Turbulence ahead for aviation insurance market

February 21, 2024

Andrew Metcalfe, Senior VP Aerospace, Sompo

The coming year will likely be a difficult one for the primary aviation insurance market as a number of factors contrive to mean the rating environment might not adequately reflect the underlying risks.

There is abundant capacity in the primary market and the most recent renewal round was markedly competitive. Set against that dynamic, rates for reinsurance coverage remain high as a result of significant historical loss deterioration in the non-war sector, and primary insurers are being required to take often large retentions.

And although the frequency of catastrophic aviation losses has slowed in recent years, there is little doubt that their severity has increased. The Lion Air crash in 2018 and the Ethiopian Airlines crash in 2019, which both involved Boeing 737 MAX aircraft, resulted in tragic loss of life and substantial insured losses that continue to mushroom.

In addition, one of the major impacts of the ongoing Russia/Ukraine conflict on the aviation market has been to drive structural changes in reinsurance programmes.

Speciality aviation insurers are now frequently required to expose much more of their capital than previously. And that means that large losses, exacerbated by the macroeconomic climate that is causing claims inflation related to the cost of materials and labour, for example, and the impact of so-called ‘nuclear’ jury verdicts in the United States, are likely to hit primary aviation insurers’ balance sheets hard.

Against that backdrop, total aircraft values are increasing significantly, year-on-year, as technology advances, particularly in the area of engine design.

In addition, lawsuits related to the Russia/Ukraine war are likely to be drawn out and settled over a lengthy time period. While in the hull-war and liability third-party markets the premium base has increased in response to this situation, in other parts of the aviation portfolio it appears that some underwriters are keen to continue to grow their books, perhaps in an attempt to outrun potential future claims.

And as well as the increase in the severity of catastrophic losses, attritional losses are also on the rise, albeit at a somewhat slower rate. A single catastrophic loss, or a series of large, or attritional, losses, could severely test the rating adequacy of primary coverages.

While aviation clients may be experiencing stable or even reduced primary insurance costs for 2024, this could change dramatically if losses occur. And a poor combined ratio performance by the market might prompt some capacity providers to reduce the capital they assign to primary aviation or withdraw from the market altogether.

There is also the risk that, if the airline insurance sector continues to be competitive, illogical behaviours will creep into sub-classes of the aviation insurance market, like general aviation and products. There is a clear need for aggregate exposures to be better monitored and embedded into pricing mechanisms.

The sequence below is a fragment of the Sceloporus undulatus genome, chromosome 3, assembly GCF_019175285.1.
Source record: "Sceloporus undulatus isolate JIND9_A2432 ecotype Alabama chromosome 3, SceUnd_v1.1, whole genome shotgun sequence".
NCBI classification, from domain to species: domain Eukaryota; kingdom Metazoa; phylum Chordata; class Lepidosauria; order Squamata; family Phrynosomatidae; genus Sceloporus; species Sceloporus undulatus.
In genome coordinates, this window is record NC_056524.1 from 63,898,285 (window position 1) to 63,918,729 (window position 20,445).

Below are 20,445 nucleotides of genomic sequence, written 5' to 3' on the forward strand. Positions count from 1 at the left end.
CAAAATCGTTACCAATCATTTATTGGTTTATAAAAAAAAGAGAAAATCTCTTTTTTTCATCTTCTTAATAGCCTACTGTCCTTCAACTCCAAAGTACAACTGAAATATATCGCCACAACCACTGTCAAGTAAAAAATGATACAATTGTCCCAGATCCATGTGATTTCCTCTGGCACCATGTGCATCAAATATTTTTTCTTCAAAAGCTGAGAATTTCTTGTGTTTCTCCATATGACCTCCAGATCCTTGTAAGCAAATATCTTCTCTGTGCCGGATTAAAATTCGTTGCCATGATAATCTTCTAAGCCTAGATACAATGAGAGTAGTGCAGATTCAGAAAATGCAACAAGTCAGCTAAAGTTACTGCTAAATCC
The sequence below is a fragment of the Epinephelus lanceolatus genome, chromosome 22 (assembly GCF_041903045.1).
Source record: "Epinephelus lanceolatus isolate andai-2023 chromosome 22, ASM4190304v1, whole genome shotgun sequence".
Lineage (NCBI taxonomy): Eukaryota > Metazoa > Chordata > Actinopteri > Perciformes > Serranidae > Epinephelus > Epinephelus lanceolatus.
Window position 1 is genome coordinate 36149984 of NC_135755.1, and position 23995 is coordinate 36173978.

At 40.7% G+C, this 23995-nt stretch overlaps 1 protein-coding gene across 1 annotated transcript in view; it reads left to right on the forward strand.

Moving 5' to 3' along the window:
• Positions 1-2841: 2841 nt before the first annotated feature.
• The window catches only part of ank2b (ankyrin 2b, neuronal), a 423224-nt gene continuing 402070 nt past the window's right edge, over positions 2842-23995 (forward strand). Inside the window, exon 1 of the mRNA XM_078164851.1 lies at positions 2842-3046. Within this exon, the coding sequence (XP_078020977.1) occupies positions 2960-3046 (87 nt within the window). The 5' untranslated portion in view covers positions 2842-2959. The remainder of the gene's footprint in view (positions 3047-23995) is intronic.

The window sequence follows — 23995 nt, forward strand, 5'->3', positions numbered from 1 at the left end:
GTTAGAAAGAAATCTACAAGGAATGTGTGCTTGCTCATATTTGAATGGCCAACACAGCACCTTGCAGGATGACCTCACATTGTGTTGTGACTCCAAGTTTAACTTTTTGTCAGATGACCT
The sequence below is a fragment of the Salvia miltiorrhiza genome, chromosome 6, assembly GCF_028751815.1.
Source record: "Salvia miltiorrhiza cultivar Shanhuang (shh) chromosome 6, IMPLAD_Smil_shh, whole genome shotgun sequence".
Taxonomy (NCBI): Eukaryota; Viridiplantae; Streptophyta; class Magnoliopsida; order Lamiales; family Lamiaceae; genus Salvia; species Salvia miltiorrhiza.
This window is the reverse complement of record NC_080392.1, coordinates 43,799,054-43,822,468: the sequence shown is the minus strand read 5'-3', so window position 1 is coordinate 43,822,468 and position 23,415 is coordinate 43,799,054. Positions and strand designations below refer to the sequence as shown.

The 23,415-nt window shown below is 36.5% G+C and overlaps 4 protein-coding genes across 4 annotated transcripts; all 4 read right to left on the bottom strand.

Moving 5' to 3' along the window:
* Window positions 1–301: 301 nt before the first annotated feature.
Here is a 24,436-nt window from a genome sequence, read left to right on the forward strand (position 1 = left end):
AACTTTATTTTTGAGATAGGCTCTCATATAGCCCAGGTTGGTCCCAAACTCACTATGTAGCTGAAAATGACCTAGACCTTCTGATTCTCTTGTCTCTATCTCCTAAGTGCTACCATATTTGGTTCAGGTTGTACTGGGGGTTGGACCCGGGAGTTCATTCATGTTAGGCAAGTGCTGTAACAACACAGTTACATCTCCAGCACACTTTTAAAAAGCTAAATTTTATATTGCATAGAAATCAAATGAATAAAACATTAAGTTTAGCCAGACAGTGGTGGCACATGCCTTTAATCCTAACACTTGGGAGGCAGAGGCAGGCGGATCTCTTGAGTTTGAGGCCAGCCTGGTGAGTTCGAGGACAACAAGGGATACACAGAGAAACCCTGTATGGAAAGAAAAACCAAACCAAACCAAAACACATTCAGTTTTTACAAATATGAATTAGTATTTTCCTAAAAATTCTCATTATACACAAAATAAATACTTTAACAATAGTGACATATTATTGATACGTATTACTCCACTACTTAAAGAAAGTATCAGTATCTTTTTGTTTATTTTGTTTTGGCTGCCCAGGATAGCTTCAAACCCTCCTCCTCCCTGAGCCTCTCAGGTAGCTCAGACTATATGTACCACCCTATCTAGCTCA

Further challenges

As the primary aviation market begins to emerge from the hangover of the effects of the COVID-19 pandemic on the industry, a series of challenges are changing the underlying risk profile. For example, during the height of the pandemic, when travel was severely restricted, many experienced pilots left the industry, and many ground staff were laid off or quit.

The lack of pilot flying hours, and a reduction in the number of experienced pilots, has been a concern. While the airline industry has safety at top of mind, and sophisticated ways to manage it, this lack of pilot experience may alter the risk picture; indeed, a number of recent unstable airline approaches, while thankfully not resulting in insured losses, have underscored the need for safety to remain a top priority.

The same is true of ground staff and air traffic control. These medium-term talent challenges may also result in changes to the risk dynamic and risk professionals and their insurers will be mindful of these potential safety issues over the coming months.

Flying to a greener future

Another challenge – and opportunity – for the aviation insurance market is the need to support the aviation industry in its efforts to meet the net-zero target.

A great deal of work is taking place, and the aviation industry is heavily invested in research and development projects to create new products, improve technology and find more sustainable aircraft design and hybrid fuel sources, and so on.

The aviation insurance market has been supportive of these developments, providing coverage for prototypical technology and test flights, for example. This is, however, a complex and dynamic area. A lack of historical loss data means that the risk profile is becoming less predictable for insurers. This again feeds into concerns about rate adequacy – it is vital that these emerging risks are appropriately understood and priced.

Our market also faces talent challenges here. We need to recruit individuals with different skill sets, knowledge and expertise as we work to understand the changing risk dynamics, in an increasingly digital environment.

This will be a challenge over the next 10 years or so and our market will need to renew its focus on training, learning and development as we ready ourselves for the next phase of the aviation industry’s evolution.

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